The closure put into effect this week is meant to slow the spread of the disease, named for a white fungus that appears on the faces, ears, wings and feet of hibernating bats.
The disease causes bats to come out of hibernation severely underweight, often starving before the insects, on which they feed, emerge in the spring. It has killed millions of bats in the past six years.
The public is prohibited from entering any cave or abandoned mine on national forests in 13 Southern states from Oklahoma to Virginia and Florida for the next year.
“The effort has been to slow the spread of this bat-killing fungus. It’s very serious,” Forest Service spokesman Stevin Westcott said. “One bat can eat several thousand mosquitoes in one night, so there’s a lot of concern of a massive die-off.”
Forest Service wildlife biologist Sheryl Bryan said there are at least nine mines and 12 caves in the Pisgah and Nantahala forests known to be popular with forest visitors, but there are “hundreds of small unnamed caves and crevices around. Keys for bats are temperature and humidity as opposed to size.”
White-nose syndrome has been confirmed in both forests, which together cover more than 1 million acres and draw more than 5 million visitors a year. Anyone violating the closure order faces a fine up to $5,000, Westcott said. Organizations found entering closed mines or caves can face fines up to $10,000.
There is no evidence that the disease affects humans, but there is the potential that humans can transfer the fungus from one cave or mine to another on their footwear, clothing and gear.
Widespread, deadly disease
White-nose syndrome is known to affect six bat species: the little brown, Eastern small-footed, northern longeared, big brown, tri-colored and the Indiana bat, which is a federally endangered species.
White-nose syndrome, which has been documented in 18 states and four Canadian provinces, has killed 5.7-6.9 million bats since it was first discovered in 2006 in upstate New York, including almost endangered 25,000 Indiana bats.
In North Carolina, the disease has been confirmed in Haywood, Transylvania, Avery, McDowell and Yancey counties, and is suspected in Buncombe, said Gary Peeples, spokesman with the U.S. Fish and Wildlife Service field office in Asheville.
The disease was first discovered in Western North Carolina in February 2011, in an old mine in Avery County, and in a cave in Grandfather Mountain, Peeples said.
“I don’t know that we’ve ever seen a wildlife disease with an impact of this magnitude,” Peeples said. “They are an important part of the ecosystem, and play an important part in insect control, including mosquitoes, and also agricultural pests.”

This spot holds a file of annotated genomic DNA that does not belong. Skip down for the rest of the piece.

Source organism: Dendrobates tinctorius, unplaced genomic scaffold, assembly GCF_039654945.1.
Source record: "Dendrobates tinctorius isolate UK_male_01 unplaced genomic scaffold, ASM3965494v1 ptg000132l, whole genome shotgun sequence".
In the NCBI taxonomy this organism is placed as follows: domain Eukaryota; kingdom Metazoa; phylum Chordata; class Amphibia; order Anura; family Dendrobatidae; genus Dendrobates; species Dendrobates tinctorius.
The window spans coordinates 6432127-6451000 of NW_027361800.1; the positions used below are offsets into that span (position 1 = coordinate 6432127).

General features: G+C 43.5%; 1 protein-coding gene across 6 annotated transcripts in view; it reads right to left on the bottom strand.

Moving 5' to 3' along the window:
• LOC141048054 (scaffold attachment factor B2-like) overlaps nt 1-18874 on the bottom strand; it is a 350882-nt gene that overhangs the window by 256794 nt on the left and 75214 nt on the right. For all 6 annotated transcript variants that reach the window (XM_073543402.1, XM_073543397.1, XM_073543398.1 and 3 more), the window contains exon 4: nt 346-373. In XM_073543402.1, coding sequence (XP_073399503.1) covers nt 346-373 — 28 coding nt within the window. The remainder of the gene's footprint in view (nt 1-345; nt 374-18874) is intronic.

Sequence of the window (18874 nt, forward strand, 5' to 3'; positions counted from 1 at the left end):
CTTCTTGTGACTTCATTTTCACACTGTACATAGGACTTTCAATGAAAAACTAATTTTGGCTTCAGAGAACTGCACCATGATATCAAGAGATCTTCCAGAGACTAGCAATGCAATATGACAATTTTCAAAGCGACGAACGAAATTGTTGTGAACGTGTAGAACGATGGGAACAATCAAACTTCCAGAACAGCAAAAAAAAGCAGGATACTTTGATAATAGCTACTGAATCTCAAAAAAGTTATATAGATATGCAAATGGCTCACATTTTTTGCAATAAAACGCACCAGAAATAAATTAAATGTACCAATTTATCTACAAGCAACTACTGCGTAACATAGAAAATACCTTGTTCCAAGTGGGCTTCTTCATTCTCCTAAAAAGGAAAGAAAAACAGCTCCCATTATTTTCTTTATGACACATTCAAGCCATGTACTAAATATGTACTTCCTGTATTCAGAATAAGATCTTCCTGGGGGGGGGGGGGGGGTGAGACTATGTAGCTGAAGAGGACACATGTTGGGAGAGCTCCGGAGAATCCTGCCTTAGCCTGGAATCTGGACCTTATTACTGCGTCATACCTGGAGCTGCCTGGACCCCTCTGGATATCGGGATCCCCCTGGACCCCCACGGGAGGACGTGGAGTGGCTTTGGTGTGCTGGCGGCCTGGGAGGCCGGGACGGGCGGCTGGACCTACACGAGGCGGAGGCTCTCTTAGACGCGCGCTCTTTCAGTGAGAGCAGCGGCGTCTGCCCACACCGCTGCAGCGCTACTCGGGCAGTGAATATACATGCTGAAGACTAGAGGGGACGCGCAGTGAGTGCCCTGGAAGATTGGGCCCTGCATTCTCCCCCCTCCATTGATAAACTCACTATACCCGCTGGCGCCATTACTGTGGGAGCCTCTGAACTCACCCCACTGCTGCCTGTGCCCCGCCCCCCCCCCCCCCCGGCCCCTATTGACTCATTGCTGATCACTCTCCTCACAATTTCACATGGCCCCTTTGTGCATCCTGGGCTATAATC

The fungus — Geomyces destructans — is spread from bat to bat as they hibernate in caves and mines, he said.
Infected caves and mines may not show obvious signs that the disease is present, Peeples said.
“We want to take a conservative approach,” he said of the reason for limiting public access to areas where bats hibernate.
WNC’s three endangered bats — the Indiana bat, the gray bat and Virginia big-eared bat — are already facing threats from the public.
“One of the big issues those bats have faced is during hibernation, bats in caves can be especially susceptible to disturbance,” he said. “If a caver goes in where hundreds of thousands of bats hibernate, the bats wake up, their metabolism increases, and this burns up their fat stores for the winter. They are already endangered, and now we’re facing white-nose syndrome.”
He said the syndrome has not yet affected the Virginia big eared bat, but the disease continues to spread.
“As bats keep dying at this rate, we will see an increase in insect pests,” he said.
In North Carolina, the wildlife resources commission is enlisting volunteers in a bat monitoring effort to collect valuable information about bat composition and distribution in tracking the spread of the disease. In April, the U.S. Fish and Wildlife Service announced seven grant awards totaling some $1.4 million to continue researching white-nose syndrome in bats, and to identify ways to manage it.
“Education, decontamination of gear and closure of caves has slowed the spread of the disease in the Southeast,” Westcott said. “Last winter, there were no long-distance jumps of the spread of disease from bat to bat. The closure effort is to slow the spread of disease.”
Source: Citizen Times